A Word from the Editor
Welcome to a new year. As we embark on a new series of reviews, some themes will be familiar and others, we hope, will surprise you. With the increasing difficulty in getting students to read, thinking about assigning novels might seem utopian. Yet I continue to think that they enrich our approach to our own work and offer a different perspective on events to students eager to immerse themselves in the period. I vary my own offerings and this year I’ve added Monsieur le Commandant by Romain Slocombe to my Vichy France syllabus. Each novel in my courses is attached to a series of historical analyses. I’ve reduced the number of movies I show, however, and have students present them instead as part of an oral assignment. Of course, films have always been easier to incorporate in teaching, usually at the risk of losing precious lecture time. Students are immediately engrossed, even if a few find it convenient naptime. As we all know, Media Studies and Film Progams are booming, and many a history department hosts extra-curricular historical movie-nights. More people, as well, even though not trained in film theory, offer courses like my own research seminar on Film in History, as students seek to marry different types of materials. FFFH reviewers themselves seem happier reviewing films than novels. Literature is not so much more daunting than more time-consuming and who has spare time these days? Still, there are stalwarts and it is thanks to them that this bulletin keeps providing reviews of both.
In this first issue we return to the First World War with a review by Béatrix Pau of Pierre Lemaitre’s Au Revoir Là-haut, winner of the 2013 Prix Goncourt. An English translation by Frank Wynne, The Great Swindle, appeared in September 2015. The novel, which focuses on the immediate post-war, begins with a war crime perpetrated on the eve of the Armistice by an ambitious French officer whose further misdeeds are the subject of the book. The war over, that same lieutenant bids successfully for a government contract to remove bodies from battlefield cemeteries for burial in their hometowns and villages. He profits outrageously by providing lower-quality coffins and misidentifying corpses to speed up the process. The scandal bursts and engulfs him by the end of the novel. We also follow the fate of two soldiers who witnessed the first crime and suffered for it. They come out of the war damaged and jobless, the one so disfigured that he refuses to go home to his wealthy family. But he can draw and comes up with a scam to sell war memorials to the thousands of towns that are seeking to honour their dead. From their hovel, he and his friend peddle a brochure with architectural plans from which communities may choose and send an advance. The monuments themselves would never see the light of day but they grow rich. As Béatrix Pau explains, this second scam is a product of the author’s imagination, but the first was very real. Pierre Lemaitre based it on Pau’s prize-winning study of the merchants of death, Le ballet des morts: Etat, armée, familles: s’occuper des corps des la Grande guerre (reissued in 2016). Béatrix Pau offers us her insider’s knowledge, praising the author’s retelling of these sordid undertakings and of the grim aftermath of the war. Exceptionally we publish her review in French.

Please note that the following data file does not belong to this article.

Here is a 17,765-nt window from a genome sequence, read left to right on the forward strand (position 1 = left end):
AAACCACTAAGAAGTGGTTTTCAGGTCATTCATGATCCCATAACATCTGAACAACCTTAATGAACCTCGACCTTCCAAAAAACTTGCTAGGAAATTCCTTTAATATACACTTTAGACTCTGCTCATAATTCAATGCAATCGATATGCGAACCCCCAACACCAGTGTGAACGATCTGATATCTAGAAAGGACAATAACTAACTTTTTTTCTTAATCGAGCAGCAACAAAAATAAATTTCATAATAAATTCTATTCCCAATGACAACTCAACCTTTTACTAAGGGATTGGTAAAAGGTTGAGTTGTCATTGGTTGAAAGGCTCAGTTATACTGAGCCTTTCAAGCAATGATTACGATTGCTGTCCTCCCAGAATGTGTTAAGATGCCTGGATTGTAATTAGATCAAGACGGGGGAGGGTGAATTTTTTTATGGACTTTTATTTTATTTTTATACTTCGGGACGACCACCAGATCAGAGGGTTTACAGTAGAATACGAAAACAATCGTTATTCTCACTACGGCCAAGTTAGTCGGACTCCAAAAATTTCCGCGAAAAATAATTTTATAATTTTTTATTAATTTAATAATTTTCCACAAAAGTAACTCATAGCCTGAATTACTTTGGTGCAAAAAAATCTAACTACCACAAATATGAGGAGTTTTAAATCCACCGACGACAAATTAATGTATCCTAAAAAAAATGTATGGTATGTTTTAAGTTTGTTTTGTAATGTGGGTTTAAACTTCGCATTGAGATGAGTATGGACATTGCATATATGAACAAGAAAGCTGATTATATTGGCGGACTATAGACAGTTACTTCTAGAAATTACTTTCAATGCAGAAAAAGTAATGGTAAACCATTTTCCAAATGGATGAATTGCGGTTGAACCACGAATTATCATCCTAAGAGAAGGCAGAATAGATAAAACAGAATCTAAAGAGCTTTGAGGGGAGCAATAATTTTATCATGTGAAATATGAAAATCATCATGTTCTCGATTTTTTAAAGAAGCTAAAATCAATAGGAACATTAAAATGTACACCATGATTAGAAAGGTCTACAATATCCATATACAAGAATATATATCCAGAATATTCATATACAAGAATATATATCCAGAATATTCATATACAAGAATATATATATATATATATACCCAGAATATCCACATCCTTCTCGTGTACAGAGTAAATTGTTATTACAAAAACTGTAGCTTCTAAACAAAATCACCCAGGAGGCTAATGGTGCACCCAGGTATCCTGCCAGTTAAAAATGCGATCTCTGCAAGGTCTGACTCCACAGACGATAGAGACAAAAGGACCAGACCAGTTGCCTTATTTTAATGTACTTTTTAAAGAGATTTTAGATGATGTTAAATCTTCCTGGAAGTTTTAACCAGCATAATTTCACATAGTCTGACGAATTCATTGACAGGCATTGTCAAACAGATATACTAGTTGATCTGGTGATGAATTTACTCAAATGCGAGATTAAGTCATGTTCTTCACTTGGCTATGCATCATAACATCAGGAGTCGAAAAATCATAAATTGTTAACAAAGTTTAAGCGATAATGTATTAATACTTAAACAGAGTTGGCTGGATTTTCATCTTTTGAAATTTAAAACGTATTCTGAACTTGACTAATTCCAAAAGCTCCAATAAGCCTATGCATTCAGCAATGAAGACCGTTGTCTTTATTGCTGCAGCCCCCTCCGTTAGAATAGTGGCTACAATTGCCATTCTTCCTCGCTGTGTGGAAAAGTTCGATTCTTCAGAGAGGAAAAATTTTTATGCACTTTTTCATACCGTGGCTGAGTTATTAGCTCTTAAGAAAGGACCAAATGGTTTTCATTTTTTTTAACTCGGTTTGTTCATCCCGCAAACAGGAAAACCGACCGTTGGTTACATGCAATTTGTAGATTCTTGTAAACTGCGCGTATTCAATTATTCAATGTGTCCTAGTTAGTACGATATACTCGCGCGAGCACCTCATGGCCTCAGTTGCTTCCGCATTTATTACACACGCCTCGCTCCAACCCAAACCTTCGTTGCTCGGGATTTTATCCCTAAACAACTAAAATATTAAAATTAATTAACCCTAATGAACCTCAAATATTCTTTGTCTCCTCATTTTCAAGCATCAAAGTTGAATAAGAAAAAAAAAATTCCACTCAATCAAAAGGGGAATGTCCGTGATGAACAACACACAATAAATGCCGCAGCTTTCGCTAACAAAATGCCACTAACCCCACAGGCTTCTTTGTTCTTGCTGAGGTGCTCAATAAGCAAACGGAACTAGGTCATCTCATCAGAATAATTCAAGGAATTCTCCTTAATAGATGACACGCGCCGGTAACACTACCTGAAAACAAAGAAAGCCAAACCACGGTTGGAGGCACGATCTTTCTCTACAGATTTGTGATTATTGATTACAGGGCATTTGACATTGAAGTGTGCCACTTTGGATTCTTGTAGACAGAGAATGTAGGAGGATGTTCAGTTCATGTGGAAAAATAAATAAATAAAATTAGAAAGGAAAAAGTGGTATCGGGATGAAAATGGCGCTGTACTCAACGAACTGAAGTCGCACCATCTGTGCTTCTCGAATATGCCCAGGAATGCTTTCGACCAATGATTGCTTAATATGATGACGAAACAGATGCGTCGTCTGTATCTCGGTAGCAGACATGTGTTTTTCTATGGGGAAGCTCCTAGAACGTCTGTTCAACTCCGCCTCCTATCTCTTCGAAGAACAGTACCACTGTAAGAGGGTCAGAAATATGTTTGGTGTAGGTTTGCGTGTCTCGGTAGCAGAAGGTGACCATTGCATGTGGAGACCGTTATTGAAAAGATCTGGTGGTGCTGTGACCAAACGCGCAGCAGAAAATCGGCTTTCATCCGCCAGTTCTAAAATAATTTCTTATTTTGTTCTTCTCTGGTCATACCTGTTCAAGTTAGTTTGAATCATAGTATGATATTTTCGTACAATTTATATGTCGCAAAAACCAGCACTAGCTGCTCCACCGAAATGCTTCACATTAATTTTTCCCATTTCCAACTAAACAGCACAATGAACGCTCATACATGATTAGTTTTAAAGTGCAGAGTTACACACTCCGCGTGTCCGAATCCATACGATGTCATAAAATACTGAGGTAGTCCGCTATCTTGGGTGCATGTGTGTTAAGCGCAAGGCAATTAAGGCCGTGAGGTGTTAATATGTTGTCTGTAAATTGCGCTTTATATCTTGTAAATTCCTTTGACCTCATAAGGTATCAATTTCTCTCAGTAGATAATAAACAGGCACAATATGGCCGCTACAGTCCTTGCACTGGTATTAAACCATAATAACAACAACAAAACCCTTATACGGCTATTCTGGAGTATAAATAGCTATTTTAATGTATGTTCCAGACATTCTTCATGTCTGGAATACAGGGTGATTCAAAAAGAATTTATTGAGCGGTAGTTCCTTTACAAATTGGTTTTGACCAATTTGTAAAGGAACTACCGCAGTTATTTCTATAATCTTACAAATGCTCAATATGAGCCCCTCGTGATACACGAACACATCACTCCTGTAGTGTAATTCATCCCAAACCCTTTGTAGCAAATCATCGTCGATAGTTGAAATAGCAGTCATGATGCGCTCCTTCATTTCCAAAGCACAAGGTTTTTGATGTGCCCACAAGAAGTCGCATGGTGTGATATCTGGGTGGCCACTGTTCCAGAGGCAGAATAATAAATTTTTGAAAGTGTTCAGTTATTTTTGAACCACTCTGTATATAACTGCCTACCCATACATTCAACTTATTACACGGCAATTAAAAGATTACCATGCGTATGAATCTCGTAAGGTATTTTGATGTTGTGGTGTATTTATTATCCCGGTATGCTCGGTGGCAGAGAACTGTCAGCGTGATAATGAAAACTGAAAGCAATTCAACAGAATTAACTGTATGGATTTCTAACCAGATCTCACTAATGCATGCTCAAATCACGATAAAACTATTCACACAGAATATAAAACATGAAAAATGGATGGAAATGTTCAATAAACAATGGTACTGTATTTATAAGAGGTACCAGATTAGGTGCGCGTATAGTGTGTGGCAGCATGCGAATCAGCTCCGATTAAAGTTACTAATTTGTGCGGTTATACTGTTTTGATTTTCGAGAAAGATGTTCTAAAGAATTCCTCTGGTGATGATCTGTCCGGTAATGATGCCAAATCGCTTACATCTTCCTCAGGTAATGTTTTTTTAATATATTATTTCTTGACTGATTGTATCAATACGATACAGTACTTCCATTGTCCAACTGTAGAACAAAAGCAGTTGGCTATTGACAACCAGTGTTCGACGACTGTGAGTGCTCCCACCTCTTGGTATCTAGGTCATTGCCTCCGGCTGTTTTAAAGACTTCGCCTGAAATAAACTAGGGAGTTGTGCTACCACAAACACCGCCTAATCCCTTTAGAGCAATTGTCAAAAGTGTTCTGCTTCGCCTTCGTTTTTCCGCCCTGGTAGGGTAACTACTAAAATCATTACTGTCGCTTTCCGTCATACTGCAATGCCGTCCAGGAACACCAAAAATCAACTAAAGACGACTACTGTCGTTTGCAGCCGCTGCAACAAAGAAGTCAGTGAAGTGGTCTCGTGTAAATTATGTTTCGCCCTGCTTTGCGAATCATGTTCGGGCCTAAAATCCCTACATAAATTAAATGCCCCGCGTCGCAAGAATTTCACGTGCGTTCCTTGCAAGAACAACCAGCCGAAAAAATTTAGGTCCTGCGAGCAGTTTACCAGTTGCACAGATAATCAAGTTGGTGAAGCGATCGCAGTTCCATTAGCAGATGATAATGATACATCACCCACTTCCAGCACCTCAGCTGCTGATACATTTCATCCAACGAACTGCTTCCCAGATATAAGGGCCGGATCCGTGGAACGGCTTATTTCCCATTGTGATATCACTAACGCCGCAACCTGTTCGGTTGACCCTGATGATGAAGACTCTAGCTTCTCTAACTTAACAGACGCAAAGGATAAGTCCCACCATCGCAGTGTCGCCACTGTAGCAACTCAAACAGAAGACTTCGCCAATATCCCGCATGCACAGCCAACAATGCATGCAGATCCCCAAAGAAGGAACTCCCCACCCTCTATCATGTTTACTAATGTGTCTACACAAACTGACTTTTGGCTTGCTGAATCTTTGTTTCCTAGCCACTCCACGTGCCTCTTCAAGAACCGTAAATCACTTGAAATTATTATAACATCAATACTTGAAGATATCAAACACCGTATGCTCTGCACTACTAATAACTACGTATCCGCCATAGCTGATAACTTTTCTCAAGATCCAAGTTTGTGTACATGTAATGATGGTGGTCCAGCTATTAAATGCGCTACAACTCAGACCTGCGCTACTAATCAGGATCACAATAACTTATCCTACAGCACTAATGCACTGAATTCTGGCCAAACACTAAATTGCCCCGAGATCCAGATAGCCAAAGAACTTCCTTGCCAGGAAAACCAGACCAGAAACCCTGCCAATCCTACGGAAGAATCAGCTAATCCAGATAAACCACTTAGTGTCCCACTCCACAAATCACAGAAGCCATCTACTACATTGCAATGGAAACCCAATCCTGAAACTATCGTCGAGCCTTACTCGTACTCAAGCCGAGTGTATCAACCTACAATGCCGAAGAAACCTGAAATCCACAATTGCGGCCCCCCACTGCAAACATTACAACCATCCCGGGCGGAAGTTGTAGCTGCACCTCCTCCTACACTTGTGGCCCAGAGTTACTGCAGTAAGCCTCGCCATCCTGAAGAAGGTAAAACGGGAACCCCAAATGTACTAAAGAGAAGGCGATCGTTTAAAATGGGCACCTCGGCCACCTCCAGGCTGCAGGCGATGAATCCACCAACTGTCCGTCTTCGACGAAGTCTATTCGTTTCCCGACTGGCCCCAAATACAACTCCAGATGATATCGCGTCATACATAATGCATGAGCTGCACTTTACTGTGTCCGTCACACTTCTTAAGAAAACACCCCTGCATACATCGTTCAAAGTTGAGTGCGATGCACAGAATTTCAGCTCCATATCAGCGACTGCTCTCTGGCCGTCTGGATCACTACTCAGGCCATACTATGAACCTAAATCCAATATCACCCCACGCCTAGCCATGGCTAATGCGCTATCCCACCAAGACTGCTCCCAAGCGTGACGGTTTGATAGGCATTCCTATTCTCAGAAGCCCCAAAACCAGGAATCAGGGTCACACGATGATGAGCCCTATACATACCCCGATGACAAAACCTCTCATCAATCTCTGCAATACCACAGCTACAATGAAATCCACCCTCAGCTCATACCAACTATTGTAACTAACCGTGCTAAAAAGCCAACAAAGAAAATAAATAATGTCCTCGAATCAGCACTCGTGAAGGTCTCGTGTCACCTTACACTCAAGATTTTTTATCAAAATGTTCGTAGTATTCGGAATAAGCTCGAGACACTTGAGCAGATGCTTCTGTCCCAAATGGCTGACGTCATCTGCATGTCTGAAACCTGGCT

The tone is much lighter in Ken Alder’s review of 1001 Grams, a Norwegian riff on universal measures that bring representatives to France to test their national prototypes of the kilogram. A delightful rom-com develops around predictability and human whim that he heartily recommends, even if he thinks it’s too low-key to be of use in the classroom.
In our classics section, Michael Lucey revisits André Gide’s 1902 The Immoralist. Using Bourdieu as a guide, he makes the case for a thorough historicization of the novel. This is a difficult work that raises hackles and requires careful handling. The temptation is to project on the era sentiments that were not its own, and he makes sure that we grasp the range of gender identities at the turn of the twentieth century. As such a careful reading of The Immoralist remains fruitful.
University at Buffalo, SUNY